The Algona Upper Des Moines from Algona, Iowa on April 5, 1893 · Page 4
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The Algona Upper Des Moines from Algona, Iowa · Page 4

Algona, Iowa
Issue Date:
Wednesday, April 5, 1893
Page 4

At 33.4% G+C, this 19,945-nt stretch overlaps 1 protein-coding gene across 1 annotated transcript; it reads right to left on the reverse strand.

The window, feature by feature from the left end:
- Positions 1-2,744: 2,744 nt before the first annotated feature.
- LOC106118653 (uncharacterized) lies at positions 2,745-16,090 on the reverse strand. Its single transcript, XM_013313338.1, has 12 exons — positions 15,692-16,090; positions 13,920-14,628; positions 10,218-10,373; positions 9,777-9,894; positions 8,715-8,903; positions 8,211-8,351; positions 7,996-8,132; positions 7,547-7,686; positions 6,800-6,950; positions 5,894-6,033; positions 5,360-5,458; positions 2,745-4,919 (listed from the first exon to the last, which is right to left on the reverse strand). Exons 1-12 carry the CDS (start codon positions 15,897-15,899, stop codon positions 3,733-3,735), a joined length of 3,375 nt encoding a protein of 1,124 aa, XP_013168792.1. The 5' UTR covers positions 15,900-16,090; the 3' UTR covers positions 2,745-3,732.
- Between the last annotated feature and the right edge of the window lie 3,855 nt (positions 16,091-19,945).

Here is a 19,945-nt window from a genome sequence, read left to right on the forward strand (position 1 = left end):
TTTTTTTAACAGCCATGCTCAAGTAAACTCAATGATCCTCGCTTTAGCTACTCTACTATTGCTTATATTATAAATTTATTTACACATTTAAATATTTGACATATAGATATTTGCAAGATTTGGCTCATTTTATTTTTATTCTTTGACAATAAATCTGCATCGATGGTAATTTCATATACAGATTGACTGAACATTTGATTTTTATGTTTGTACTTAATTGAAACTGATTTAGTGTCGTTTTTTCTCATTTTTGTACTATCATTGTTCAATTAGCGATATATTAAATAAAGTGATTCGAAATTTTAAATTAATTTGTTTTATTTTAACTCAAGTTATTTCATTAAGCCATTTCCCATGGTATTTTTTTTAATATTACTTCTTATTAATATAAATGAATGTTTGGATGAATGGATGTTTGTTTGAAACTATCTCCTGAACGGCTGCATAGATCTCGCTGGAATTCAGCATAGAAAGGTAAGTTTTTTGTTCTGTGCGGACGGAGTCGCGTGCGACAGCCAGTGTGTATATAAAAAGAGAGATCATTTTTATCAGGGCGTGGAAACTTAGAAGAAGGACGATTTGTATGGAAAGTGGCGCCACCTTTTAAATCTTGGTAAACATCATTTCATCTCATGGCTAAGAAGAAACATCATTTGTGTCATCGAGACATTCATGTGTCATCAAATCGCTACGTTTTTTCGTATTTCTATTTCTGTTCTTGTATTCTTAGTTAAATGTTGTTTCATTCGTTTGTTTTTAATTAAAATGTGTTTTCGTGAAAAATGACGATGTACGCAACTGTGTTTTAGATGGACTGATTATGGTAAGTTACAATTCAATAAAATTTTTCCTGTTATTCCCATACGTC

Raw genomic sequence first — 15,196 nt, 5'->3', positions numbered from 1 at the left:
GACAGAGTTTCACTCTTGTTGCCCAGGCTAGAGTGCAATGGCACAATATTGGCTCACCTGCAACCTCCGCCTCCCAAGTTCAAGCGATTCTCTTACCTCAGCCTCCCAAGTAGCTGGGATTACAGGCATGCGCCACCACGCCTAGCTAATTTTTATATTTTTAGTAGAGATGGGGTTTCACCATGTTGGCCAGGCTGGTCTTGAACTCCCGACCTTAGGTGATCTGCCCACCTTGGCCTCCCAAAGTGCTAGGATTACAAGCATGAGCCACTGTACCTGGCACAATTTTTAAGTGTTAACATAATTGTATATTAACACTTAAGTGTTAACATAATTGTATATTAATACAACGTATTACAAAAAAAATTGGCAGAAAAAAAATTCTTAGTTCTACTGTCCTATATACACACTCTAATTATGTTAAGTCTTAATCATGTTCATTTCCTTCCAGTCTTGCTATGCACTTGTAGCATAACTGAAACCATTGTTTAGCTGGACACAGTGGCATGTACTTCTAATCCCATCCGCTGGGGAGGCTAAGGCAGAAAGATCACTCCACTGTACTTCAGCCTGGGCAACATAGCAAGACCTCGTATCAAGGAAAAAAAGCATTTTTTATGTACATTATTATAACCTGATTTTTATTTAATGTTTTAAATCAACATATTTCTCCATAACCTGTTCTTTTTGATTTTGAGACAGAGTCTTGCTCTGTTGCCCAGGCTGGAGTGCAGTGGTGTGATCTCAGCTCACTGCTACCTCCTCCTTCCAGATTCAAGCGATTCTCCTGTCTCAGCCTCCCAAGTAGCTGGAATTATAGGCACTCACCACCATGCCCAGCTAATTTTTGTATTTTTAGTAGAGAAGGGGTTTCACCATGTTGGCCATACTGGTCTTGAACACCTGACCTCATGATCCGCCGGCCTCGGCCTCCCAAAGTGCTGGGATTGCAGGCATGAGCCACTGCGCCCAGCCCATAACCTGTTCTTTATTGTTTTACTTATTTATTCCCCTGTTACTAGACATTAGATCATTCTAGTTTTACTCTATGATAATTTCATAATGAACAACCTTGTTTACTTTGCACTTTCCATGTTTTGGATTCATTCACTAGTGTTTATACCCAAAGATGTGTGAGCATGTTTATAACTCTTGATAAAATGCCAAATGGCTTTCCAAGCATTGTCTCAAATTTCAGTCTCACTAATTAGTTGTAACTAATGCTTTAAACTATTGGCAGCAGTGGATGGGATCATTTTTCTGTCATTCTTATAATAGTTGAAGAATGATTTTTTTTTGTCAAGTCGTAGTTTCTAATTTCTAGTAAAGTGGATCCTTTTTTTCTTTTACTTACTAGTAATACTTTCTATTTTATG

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Itjpr V«ap. BY LNKSHAM & WARREN. Ter*n» to Subscribers: One copy, one year $1.50 On«eopy,rit months 75 One copy, three months 40 Bent to tthy address at abore rates. express order., AMOKA, IOWA, WEDNESDAY, APRIL 6, 1893, Bent to atvy address at abore i Remit .Ijyoraft, money order, orpoftttfTtiote at our risk. Rates «f advertising sent on application. TftE-senatorial committee which has been "investigating the claims df'theap- pointed senators from Montana, Washington, etc., has reported that they are entitled to seats. In these States the legislatures sat in deadlock on the senatorial question all winter and adjourned without electing 'anybody. The governors then appointed ?as they would in case of a vacancy caused by death. It was urged that thefoiilure of •iho legislatures to act amounted to a, 'refusal on the part of the state to bd 'represented, but the committee does •not accept this view. The whole matter is of interest chiefly to showing the absurdity of chasing senators by the roundabout methods no* employe^. The members of state legislatures have no interests in the choice 'of senators that they would not hnvo as private • citizens. They do have, however, other interests which are affected by senatorial selections, which are vitally important. So it happens that when there are more than two candidates combinations which affect all the business of a session arc mnde and every member would prefer a permanent deadlock to defeat. In three states the paet winter no choice was made, and it is entirely possible that should the whole matter be left to the legislature in this state next winter, no one would be selected to succeed Senator Wilson from among the half dozen who will have a following. No one can give any reason why a senator should be chosen by the legislature which is not an impeachment of populur government. The custom is a survival of that superstitious regard for English customs, which English descendents could not overcome, and is bunglesome, undemocratic, and an anachronism in this day and age. The people should do with it as they have with the choice of presidents in the electoral college, and as soon as possible change the constitution. tbeta for tthe information of the people, should precede such an election as Speaker Mitchell proposes. The report of the tariff commission of 1882, •although it resulted in no immediate legislation, has hod a powerful effect in influencing public thought, and though no direct results may attend the<labors •of-our state revenue commission, the people will hereafter discuss more intelligently all questions of taxation be•cause of them, enlightenment Who can estimate the which would 'follow report or individual reports by a body of such men as D. N. Richardson, S. M. Clark, Dr. Fellows, J. .T. Hamilton, and Col. Eiboeck—to take five at random whose scholarly attainments and habits of thought as well as predilections are well known—on the laws and customs of other states and nations, the use of liquor and its effects, the best methods of promoting temperance and the rights of the individual citizen in lowa.V Such a report would take the wholei question at once out of politics, would} bring it before the people on its merits,^ and would aid materially in leading to intelligent action and permanent results. cisive -writers of the northwest and all his acquaintances will regret to lose him from the U. D. it E. A. The Tribune, however, remains In good hands and its management will be characterized by the same push and energy that have made it what It Is. Senator Funk says: " Death always brlngs.'Sorrow enough, but the gloom may beanudh Intensified by spirediby the event." original poetry In- And now it is rumored that H. C. Whoeler wants to be re nominated for governor. The Blue Earth Post says: "We see byonany of our exchanges that postoffice elections are becoming quite popular. We father like the idea. It la the fairest way 'Oftexpresslng the popular choice." SPEAKER MITCHELL of the last legislature has suggested to the Des Moines Capital a plan for testing public sentiment on prohibition. Ho proposes tliat the republicans pledge themselves that if they are successful in electing a governor and a majority of the legislature they will within thirty days after the convening of the coming session submit the question of continuing the prohibitory law to a vote of all the people. The election is to be held in due form, while the legislature is still in session, and the majority are to be bound by the result. Speaker Mitchell says: " This plan would embody the strongest form of a resubmission of the question to the people. It would be prompt and decisive. It would take the question out of politics. The special election would necessarily be non-partisan. Every man would vote his sentiment, knowing that ho was deciding or helping to decide what law should be made within ton days after the election. There would be no danger of the failure of the effectiveness of the vote on account of any technicality. The legislature would be in session while the election was being held. The campaign would bo short, sharp, and decisive. It would be hot and the voice of the people would fix the policy of the state." While such an election would be an unusual proceeding, the legislature could undoubtedly order it, and secure such an expression of public opinion as Representative Chase suggested in his letter of some weeks ago. It would be very much preferable to a resubmission of the prohibitory amendment, and would be practically an adoption of a plan advocated by many of submitting all important public matters to a vote of the people. The chief objection to this plan, as to all others for any immediate change, if a change is to be made, is that it assumes that the people are willing to choose between the present law and some loeal-option law like the Gatch bill If the majority should be for prohibition such an election would answer well enough. But if the majority should be against prohibition what preparation in public thought has been made for the change? How satisfactory is a new law likely to be which has received but little consideration, especially if it possesses all the features LAFE YOUNG has been as wid<$y talked of as the coming republican candidate for governor as any man in Iowa, and last week the Marshalltown Republican correspondent asked him if he would accept the nomination. In reply ho said: "Ida n °t expect to seek tho nomination. Should I bo selected to lead the party, however, I would consider it my duty to'lav everything else down and make an hunest and earnest flght to lead the party to -.'victory." Mr. Young, if he should be chosen, would make a winning canvass of the state. He can meet any opponent in joint debate, is a vigorous and courageous fighter, arouses the enthusiasm of his supporters, and has had the public experience needed in the administration of the governor's office. There seems to be a general demand this year that the republican candidate fee well equipped for a vigorous and aggressive campaign. If this demand prevails it will be difficult to find a more available man than Mr. Young. Six members of the republican centeal committee mot in Des Moines last week to.ur- range for a future meeting at which the time of holding the coming state convention will be agreed upon, Some informal discussion was had over the nomination of a candidate for the senate, but the members present wore of the opinion that the committee would not include that in the call for the convention. They thought that as nothing was done by the last convention Sliey would have no authority to act, and that if a senatorial nomination is to be made the delegates are the ones to decide upon lit. It is a matter that will undoubtedly be-discussed in the convention. The committeemen further agreed that the convention alone could determine what policy should bo pursued in dealing with liquor legislation, and no preliminary conference wiil'be held. A suit is being brought at LeMars to :test the law prohibiting aliens from Inheriting real estate in Iowa. An Englishman {recently received 815,000 worth of laad by shls son's will, and the attempt is to forfeit "It to the school fund. A great debate is being held at Philadelphia between Henry Watterson, Gen. Weaver, Stewart L. Woodford and Hev. Conwell. Tho question is "whichoffers the best practical means for the interests of the worklngmen; the democratic party, the people's pa?ty, the republican party or the church?" Watterson spoke two weeks ago, Rev. Conwell spoke last Wednesday, Gen. Weaver speaks tomorrow, and Woodford closes'on the 18th. The Dubuque Telegraph discusses tho city primaries in it's city and is led to exclaim : " We deny to inteffigent woman the right to vote, yet we freely grantit to many men who have no more appreciation of its meaning and potentiality than a chipmunk has of,the value of a diamond or the utility of a compass." Consideration ofDubuque methods would make a person favor anything for a change. the June meeting of the school board." Prof. Simpson is Dr. Gar field'a nephew and a former Algona teacher. Carroll Herald: Jimmy Ryan, it is said, has recommended M. M. Vonstine for postmaster at Glidden. Jimmy is having lots of fun with the boys, holding- but promises and giving the offices to the other fellows. State Register: The auditor of state authorized the Whittemore State bank of Whittemore, Kossuth county, to begin business yesterday. It has a paid tip capital of $35,000. The president is G. E. Boyle and the cashier Cory Bidgeway. Eagle Grove Times: Miss Irma Clarke of Algona arrived last Tflhurs day. for a short visit at the residence of J. C. Heckart .Guy Delaney, who is now employed as clerk in a hotel at Algona, was visiting his boy rfriends here this week. The Spirit Lake Chautauqua promises to be the great event of the coming season. Rev. Talmage, Henry Watterson, Rev. Joseph Cook, Frank Beard and many other noted speakers are engaged, while several fine musical organizations will attend. Emmetsburg Reporter: Grange is to discuss the iroad question next Saturday. It seems to us as though some good be accomplished by a general meeting of the road supervisors of this county, at some time before the season?s road work is begun. Bancroft Register: Martin Jordan, who lived southeast of Bancroft, has moved to Algona and it is reported will build a large cold storage building. Whether Algona is large enough to support such an institution still remains to be seen, but a city of that magnitude Senator Roach, the newly elected member from North Dakota, is said to have been an embezzler In Washington many years ago to the amount of §60,000, amd also to have secured his election to .the senate by questionable means. The sena/be will investigate both charges. should give such business. an enterprise a good The new eight page Des Moines Capital is out. It is a handsome paper, and better than ever. And it promises still to improve. Miss Edith Prouty, the lady lawyer of Humboldt, is a member of the state university scientific expedition which goes (to the Bahama Islands May 1. Prof. Calvin, stato geologist, has charge of the company, which sails in a specially fitted vessel from Baltimore. This morning's papers concede Carter H. Harrison's election as mayor of Chicaga. Bismark's eighty-third birthday was attended with great demonstrations last Friday. It is said that President Cleveland has decided to call congress together in September. He considers that an extra session is needed to get tariff reform under way. which made local option so unpopular twelve years ago? Political necessity may demand an immediate decision for or against prohibition. But the best interests of the state demand that if any change" is to be made from the present law it be only after a thorough investigation and discussion. What is needed more than anything else is that the whole subject of liquor legislation be gone into on its merits. Ninety-nine out of every hundred voters, if compelled to vote next winter, would admit that they know next to nothing about what has boon tried in other states and nations, and would admit that they have but dim notions of what should be done in Iowa. In the interests of a wise and judicious policy in dealing with the liquor problem we believe that the appointment of a competent commission by the President Higinbotham of the world's fair has issued a circular to correct the impression that thoro will be extortion prac- tised on tho grounds. Thoro will be 8,000 free drinking fountains with sterilized or filtered water. Those who prefer, however, can get spring water at stands by paying for it. There will bo 1,500 free water closets and toilet rooms. Those who prefer can for five cents go to others where they will find extra conveniences. The prices at lunch counters and restaurants are limited by tho management, and all who prefer can take their lunches in with them. The fee of 50 cents entitles anyone to see everything in the exposition grounds, including all tho state and world's fair buildings. The side exhibitions are along the Midway Plaisaneo outside tho grounds THE MONTH'S MAGAZINES. Scribner's Magazine for April opens artistically with a rich group of illustrations by Robert Blum, who has recently returned from a two years' residence in Japan. He has written several papers detailing in the most entertaining way his experiences while in that country, and each of these will be fully illustrated from the remarkable collection of sketches and pictures which are the fruit of his study in that country. This paper is called "A* Artist m Japan," and is taken up with the vivid first impressions which that country makes on an artistic temperament. The leading article in the April St. Nicholas is undoubtedly Mr. Stedman's paper on " New York"—and a most worthy-leader it is. Every New-Yorker, young and old, may here learn civic pride; and wnat resident of the great city has too much of that desirable quality? Until young New-Yorkers shall have an intelligent loyalty and devotion to their home, there can be no reform of those evils to which Mr. Stedman— in anything but a spirit of fault-finding— judicially calls attention. The high lights of the April Century are Anarchists and Arbor Day. The number opens with a notable article on "The Chicago Anarchists of 1886," being a review of their crime, trial, and punishment, written by Joseph E. Gary, the judge who presided at the trial. Judge Gary takes as his motto these words from his charge to the jury, "And the law is common sense." The paper will stand for all time as an authoritative record of this celebrated case. It is illustrated with portraits of the judge, the prosecuting attorney, the jury, inspectors ?/r- p ,°. Bonflel(J and Schaack and Captain William Ward, and also by striking full- page views of incidents carefully drawn by Castaigne from descriptions of eye-witnesses. There are also reproductions of. the anarchist handbills and sketches of explo sives found in the possession of the prison- Livermore Independent: Mrs. G. H. Norton went to Algona Tuesday to visit her daughter Mrs. B. G. Hough came from Irvington last Friday to spend a few days at the old home Mrs. Grose and her sister, Miss Lou Hunt, went to Bancrdft Tuesday Wallace Taylor 'is home from Algona this week. The Corwith Crescent is authority for^the statement that a man named Beisell of that place has a scheme for draining upland ponds that is certainly new to most people. He drills a hole m the bottom of the pond down to the stratum of sand, from 'which the flowing wells of that section are obtained, and lets the water down and out. Emmetsburg Democrat: Prof. Rummel has invited the principals <of the Algona and Spencer public schools to co-operate with him in getting up an oratorical contest to be held in this city, but we are told that they do not feel at all anxious to take part in it. Emmetsburg has a chip on its shoulder. Algona and Spencer dare not knock it off and Emmetsburg has money that says so. Come now, here's an opening. Spencer News: The opera house project is-developing favorably. At the meeting Friday nigbt about §10,000 of stock was subscribed. A committee will soon wait on those of our citizens PROMISES A BARE TREAT, The High School Oratorical Contest at the Opera House, this Week Friday Evening:. Delegates to Be Selected to Attend the State Contest at Grinnell, April 21—The Programme. IN THIS NEIGHBORHOOD. Postmaster Mayne has put in a brand new postoffice outfit at Bancroft. Geo. Holloway is off to Dakota with a land hunting excursion from Bancroft. Better buy nearer home. proper, and to these, fees will be charged for admission. Judge Holmes of Des Moines has decided that church property not used for church purposes must pay taxes. The Monticollo Express says: Mr. Fritz Dodon sold his 80 acre farm near the Cass township line to Harm Dirks, and then purchased of Henry Stutt, last Tuesday, 100 acres of the old Perrine farm near Langworthy for $70 per acre. Alexander Leon, the first foreigner naturalized in Iowa, died at Dubuqwe last week. Ho came to Dubuque in 1833. Bishop Perry of Davenport has published over 70 volumes. He has done more literary work than any Iowa man. C. A. Weaver has severed 'his connections with the Webster City Tribune, A movement is on foot for a railway from Kiuthven to Jackson, Minn. It will cross Dickenson county. Hurt Monitor: Thos. Hanna has material on the grounds for the immediate erection .of a fine dwelling house. A brakeman, J. A. Dun well, fell from the tram between Spencer and Spirit Lake last Thursday and was killed. Judge Carr has been holdin°- a two week's term of court at Marshalltown for Judge S. M. Weaver, who is sick. Our old supervisor, L. D. Lovell, is about to go to Missouri. He is democratic enough to suit them down there. J. J. Robbing, one of Etmnetsburg's leading business men, died last week Tuesday, aged 47 years. He was M. L. Brown s partner, Carroll Herald: Jimmy Ryan's snicker snee is tho enchanted wand of statesmanship, so far us appointing postmasters is concerned. I. P. Harriaon has sold his drugstore at Lu Vorne to A. R. Darr. Mrs. Harrison's health is so poor (that Ike will seek another climate. Lu Verne News: George Hanna and his daughter, Genie, started for Sioux City Tuesday. Miss Genio will remain there and attend school. who were not present at that meeting —which constitutes the great majority of our inhabitants—and ascertain what more can be raised. IEt was voted not to begin to build until $20,000 is subscribed, and also decided that if the required amount cannot be raised by the first of May to abandon the project. Emmetsburg Democrat: Bro. Mayne of Algona became the father of a boy the other day and they say the Republican is to be enlarged at once. Success to the editor and the boy Last: week Henry Watterson wrote a pointed article on the civil service question and the Ft. Dodge Times copied it and credited it to the Algona Courier. If Hinchon had a pair of spectacles, he could pass very well for Watterson. Sheriff Graham of Algona will make his mark before long. He was in Montana last week looking for :an escaped scoundrel. Webster City has the champion goose hunter if the following story from the Tribune is reliable: That veteran goose-killer, W. W. Wells, now over 70 years of age, is still "in it." He slipped out Monday afternoon and fired three shots from his Winchester rifle. Result—four dead wild .'geese! No one questions Mr. Wells' right to championship. In his younger One of the haost interesting events of the spring season will be the high school contest Friday evening at the opera house. We have noticed the reports from Carroll, Montk'ollo, and other contesting towns, and they hidl cate that great interest is being taken in the local competitions as well as in the final meeting at Grinnell. Two years ago Algona won the gold meda' at Monticello when Miss Lizzie Wallace went down, and a year ago at Creston Miss Bertha Hancock received very high praise. This year we believe the school will be very excellently repre >sented, and much interest will be taken in the contest Friday evening. The programme and a full statement of how the contest will be conducted are given by Prof. Dixson. It is only necessary to add that the positions of the speak ers were selected by lot, and that the judges will be disinterested parties 'from outside of' Algona, wholly unacquainted with any of the contestants Prof. Dixson says: An oratorical contest participated in by members of the high school will be held at the opera house on Friday evening the 7th inst., for the purpose of selecting a delegate to represent tho school in the state oratorical contest to be held at Grinnell, April 21. The contestants have been drilling faithfully upon the selections and we are assured that an interesting programme will be presented. A special feature ol the occasion will be a wand exercise by a largo class of high school pupils, who are in training. All are cordially invited. Following is the programme: Invocation Rev. W. E. Davidson Piano duet, Charge of the Uhlans Bohn Misses Lizzie Wallace and Rubv Smith. Recitation R OC k Me to Sleep Recitation !.. The Station Agent's Story Claire Gilbert. Song (a) Brothers, Row; (b) Merrily the . Ureezes. Pupils of Fifth and Sixth Grades. Recitation Benardo Del Carnlo Belle Tellier. Recitation Our Traveled Parson Elma Ramsey. Vocal solo, Burst Ye Apple Buds Emerson Miss Agnes Randall. Recitation Olive Salisbury. Recitation The Daughter's Sacrifice Maud Cowan. Drill with wands... .By Pupils of High School Decision of Judges and presentation of prizes. Trio, Friends, Good Night!; Ferton Benediction Rev. Robert Bagnell The first prize will be the honor of acting as delegate to the state contest The second prize will be a book valued at $4. Also, should there be money enough after meeting other expenses, tho one who takes second will ha-ve her expenses paid to Grinnell as alternate. The third prize will be a book valued and he apparently fell. His brother jurst in a window thinking that something could be done to rescue him, but the heat was so intense that he was badly burned and could do nothing. Of the brave, honest, true hearted man that entered his doomed house bent on saving his loved ones, nothing remained but the charred and blackened trunkj which was recovered about midnight. The family had left the house early in the evening, and was at the residence of the father of the deceased near by. DEATH OF MBS. Q. S, WEIGHT, Her Strength Insufficient After the Surgical Operation — The Funeral This Afternoon at 2 o'clock. We are pained to record this week the death of Mrs. G. S. Wright of West Bend, whose illness we have mentioned in preceding issues. As we have before stated she had a shock of paralysis March 9, which necessitated the amputation of the right leg, which was done March 16, after which she steadily improved and seemed to be gaining strength and with good prospects of full recovery. But on Saturday last she had a chill and fever after which she sank rapidly until she died Monday night April 3. The limit of her vital force had been reached and was unable to sustain her longer. Mrs. Wright was born at WilUamstown, Birkshire county, Mass., June 12, 1836, hence she was nearly 67 years of age, and was married to G. S. Wright Fob. 18, 1863, since which time she has lived at Elclridge, N. Y., near Syracuse, until her removal to Iowa nearly six years ago. Quiet and unassuming in manner, she yet possessed a force and determination of character which made her much beloved and respected by those coming in contact with her. She was deeply interested in moral and religious upbuilding and was an active member of the W. C. T. U. of West Bend. She became a Christian in girlhood and united with the Baptist church in Eldridge, N. Y., and upon the organization of the Baptist church at West Bend became one of its constituent members, being always a conscientious, faithful Christian. A true and loving wife, a kind, patient and wise mother, and an affectionate, trusted friend, her loss will be deeply felt. She leaves her husband and three children to survive her, tho children being Charles G., L. Rose, and Miriam A., all of West Bend. She has still living two brothers John L. Cole of Seattle, Wash. , and Porter R. Cole of Wilhamstown, Mass., and one sister, Mrs. Susan C. Munson of Troy, N. Y., the latter of whom was with her in her last hours. ac- the The award shall be determined cording to the rules governing state contest. The patrons of the school and others will be waited upon by pupils with tickets for sale, and we hope they will meet with a liberal response. We would like to send the full quota of delegates to the state contest if possible, Heretofore we have not been able to pay the expenses of two. Each high school is allowed three by the state association. Reserved seats, 35 cents; general admission, 25 cents; children, 15 cents. Dnnrs nnnn ut. 7«QH T^v nv , n t nnn T --- Doors open at 7:30. at 8 o'clock. ABBOR DAY. Stnto Superintendent Knoepfler Sets Apart Friday, April 88, for Tree Planting. No more pleasant and profitable anniversary is observed than Arbor day. The annual leaflet for 1893 is issued, and the schools of the state will generally have some special observance, besides planting trees where they are needed. In this leaflet Supt. Knoepfler says: Tho custom of setting apart a day for tree planting and decoration of the school grounds originated in Nebraska; but the celebration of Arbor day planting and dedicating trees to memory of distinguished and the Exercises begin the coming legislature, and a full report by I M, and C. D. Helleu is again sole Humboldt Independent: Joe Flemming, who has been one of the students at tho Northern Iowa Normal school at Algona, is putting in the vacation at home. Tho Ruthven Free Press says women voted in seven places in Iowa at the recent school elections. The only place their right to vote was questioned was at Ruthven. Sheldon Mail: "Prof. W. L Simp- Bon, the talented and popular principal of Sanborn's schools, was a Sheldon visitor last Saturday. It is reported that he will be an applicant toe tho pHnoipalehip of the Sheldon schools at days he once killed thirteen geese with twelve successive shots of his rifle—a feat that has never been equalled in this section, and probably never will be. The old gentleman is a great lover of sport, and the younger men look upon him as their "chief." Liverraore Independent: In the suit of Mr. Ramm of Lu Verne vs. the M. & St. L. railroad company for not being allowed to ride on the ladder on the outside of a frieght car instead of taking the inside of a caboose in accordance with the rules of the company, and, as he alleges, for being kicked on the face and hands by the brakeman, all of which is alleged to have happened one dark night in December on the north bound freight from Humboldt. R. M. Wright, attorney for defendant, with F. M. Ely, reporter, came up from Fort Dodge Friday and took the depositions of eight members of the party who witnessed the occurrence. The plaintiff was represented by Attorney Raymond of Lu Verne, who entered the claim that the caboose was already too full. The great fish that was lately speared in Lake Okobojt and sent to a commission house and which has been on exhibition at Des Moines has occasioned as much interest and curiosity perhaps among the people as any production in natural history that the inland states could produce. Indeed it is one of the largest if not the largest fish, except perhaps the common sturgeon, that has WHAT IOWA WILL EXHIBIT. Some Curiosities at tlie World's Pair —Kossuth Has Bono Nothing. The Iowa building at Chicago promises to have some very attractive features, and we are still of the opinion that our Algona club should add something to the exhibit. The people of Forest City are decorating a miniature flax palace which will adorn a corner of the building, and which promises to be very handsome. It will be entirely of flax. The women of Iowa City will furnish a clock of Iowa marble, built after the pattern of the State University; Anamosa and its great stone industry will make a fine showing; Vinton will send a carved table and chairs of native wood; a massive carved chair has been arranged for at Dunlap; Washington county will have a model farm; LeMars is booked for an attractive flour exhibit; Centerville will be on hand with a'magnificent coal exhibit; Burlington will have a large bird's eye view of the city done in oil and framed in hand carved native wood; Fort Dodge women will decorate two rooms in the Iowa building in cementico, a famous production of the county; Marshalltown is preparing a bas relief of the magnificent Marshall county court house, made of their celebrated quarry marble and executed by own artists. one of their BUENED TO DEATH, Ills been caught in inland waters, and so far as singular and odd features are concerned it is no wonder if some did call it a "devil fish," and it is as near a whale in proportion as this country ever produces, This fish was 5 feet 7 inches long and 14 inches in diameter and weighed over 100 pounds. It is black on the back and sides, which adds to its hideousness and has a dirty white or yellowish white belly and a smooth skin like the eel or catfish. It has so nearly no fins, either pectoral, dorsal, anal or ventral, that their place is supplied by a faint attempt at fins no larger than a child's hand and a tail notlavger in width and length than the two hands of u man placed together, An Old Kossutli Citizen Loses Life in Portland, jDreg-oii. The following telegram was received at Estherville and published by the Republican last Thursday. It will interest all early settlers in the north end of the county: PORTLAND, Ore., March 28.—George Gibbons, who formerly resided near where the town of Bancroft now stands was burned to death Sunday evening in worthy persons with appropriate literary exercises, is claimed to have been ? rs i fc0 o^ sei ' ved by the Cincinnati schools. In 1887 attention was called to tree planting in Iowa through the publication of a Forestry circular sent out from the department of public instruction. Following this custom, which has been continued through these successive years, we name the date of April 28, 1893, for the celebration of such a programme as can be carried out in all schools, and designate for special study the birds of Iowa! Through these exercises lessons of kindness to animals may be instilled in the hearts of the children of our schools. A HINT TO BBO. EYAff, Ail Easy Way to Settle tho Post- offlce Contest. Down at Creston the postofflce fight has.been settled in an unexpected and novel manner. There were, strange to say, several aspirants, who agreed to leave the appointment to the democratic candidate for congress, who Uves in Creston and was defeated. This rantie man did not wish to unjustly dieffiin ate between any of his friends, and so he has announced that, to a void trouble he will take the office himself °' Hard on Gov. Boles. Dubuque Telegraph, (Dem.): A letter refusing to take the stump for the democratic party in Iowa, written by Mr. Morton. t.Vm «.,„— L *••--, secretary of Mr. Morton, the present agriculture, in 189], when "Boles was running for governor the second time is reproduced hv the. at ,-,.. _ ' was the am against tho'froe coinage of si v the consequent MexicanizaHn, ln f er and and credits in tho ' c ° mn «>rce Aa and credits in the United Stat™ T indorse or advocate section 9 of' tl ° a - nnot democratic platform. Therefore nt!__ -r * thanks for your spectfully dc consideration fo'r Iowa with his house near Dayton, Yamhill county Full particulars by mail. Gibbons was a brother of Mrs. John Dundas of Armstrong, FRANK DAVEY DAYTON, Ore., March 27.—Goo. Gibbons, a farmer well known and highly respected, living about three miles northeast of this place; was burned to death in his residence last night With his brother Daniel he had boon butchering some distance from his residence. Returning, he noticed, when some distance from the house, that the house was in flume ( s. Thinking that his family was in the building he entered through the front door. As the door opened the flames burst out ver supporters to that h e\ asins issm . that h e asin aV 0r 0 ?° m f n d «* white metal without rest,?nr tlne: the existing ratio whon VJ llctlon «t the of anytlingof S ee ki hned r T h 0t ln /a ™ scrupulousVlitician in I 0 B° m ° 181t un ' have practiced not erned bv ind a hii he trickster. .Buy your s . pickles, Opera Hou e was gov- patriotism ^ the arts of se